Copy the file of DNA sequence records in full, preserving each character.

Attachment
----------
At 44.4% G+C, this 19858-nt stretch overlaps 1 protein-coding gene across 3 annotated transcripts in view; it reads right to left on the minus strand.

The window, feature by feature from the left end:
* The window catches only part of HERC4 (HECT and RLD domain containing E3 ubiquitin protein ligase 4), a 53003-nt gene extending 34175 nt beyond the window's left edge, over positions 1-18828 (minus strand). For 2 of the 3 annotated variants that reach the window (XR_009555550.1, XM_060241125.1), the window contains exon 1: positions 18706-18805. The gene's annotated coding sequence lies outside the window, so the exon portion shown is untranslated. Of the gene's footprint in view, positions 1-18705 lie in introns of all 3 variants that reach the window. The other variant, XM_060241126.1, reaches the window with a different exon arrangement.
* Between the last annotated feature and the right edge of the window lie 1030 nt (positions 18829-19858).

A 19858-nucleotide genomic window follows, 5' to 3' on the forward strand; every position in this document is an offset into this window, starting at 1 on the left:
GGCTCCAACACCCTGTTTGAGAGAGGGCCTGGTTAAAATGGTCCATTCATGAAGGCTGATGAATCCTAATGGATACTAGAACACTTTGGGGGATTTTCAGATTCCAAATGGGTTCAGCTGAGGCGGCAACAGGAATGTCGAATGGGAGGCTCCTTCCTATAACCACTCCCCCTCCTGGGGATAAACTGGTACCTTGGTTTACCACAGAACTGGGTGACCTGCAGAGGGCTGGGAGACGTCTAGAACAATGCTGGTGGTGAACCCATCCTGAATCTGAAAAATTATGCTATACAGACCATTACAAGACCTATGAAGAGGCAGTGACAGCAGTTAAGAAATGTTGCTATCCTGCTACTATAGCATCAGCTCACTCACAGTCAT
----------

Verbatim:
At 44.4% G+C, this 19858-nt stretch overlaps 1 protein-coding gene across 3 annotated transcripts in view; it reads right to left on the minus strand.

The window, feature by feature from the left end:
* The window catches only part of HERC4 (HECT and RLD domain containing E3 ubiquitin protein ligase 4), a 53003-nt gene extending 34175 nt beyond the window's left edge, over positions 1-18828 (minus strand). For 2 of the 3 annotated variants that reach the window (XR_009555550.1, XM_060241125.1), the window contains exon 1: positions 18706-18805. The gene's annotated coding sequence lies outside the window, so the exon portion shown is untranslated. Of the gene's footprint in view, positions 1-18705 lie in introns of all 3 variants that reach the window. The other variant, XM_060241126.1, reaches the window with a different exon arrangement.
* Between the last annotated feature and the right edge of the window lie 1030 nt (positions 18829-19858).

A 19858-nucleotide genomic window follows, 5' to 3' on the forward strand; every position in this document is an offset into this window, starting at 1 on the left:
GGCTCCAACACCCTGTTTGAGAGAGGGCCTGGTTAAAATGGTCCATTCATGAAGGCTGATGAATCCTAATGGATACTAGAACACTTTGGGGGATTTTCAGATTCCAAATGGGTTCAGCTGAGGCGGCAACAGGAATGTCGAATGGGAGGCTCCTTCCTATAACCACTCCCCCTCCTGGGGATAAACTGGTACCTTGGTTTACCACAGAACTGGGTGACCTGCAGAGGGCTGGGAGACGTCTAGAACAATGCTGGTGGTGAACCCATCCTGAATCTGAAAAATTATGCTATACAGACCATTACAAGACCTATGAAGAGGCAGTGACAGCAGTTAAGAAATGTTGCTATCCTGCTACTATAGCATCAGCTCACTCACAGTCAT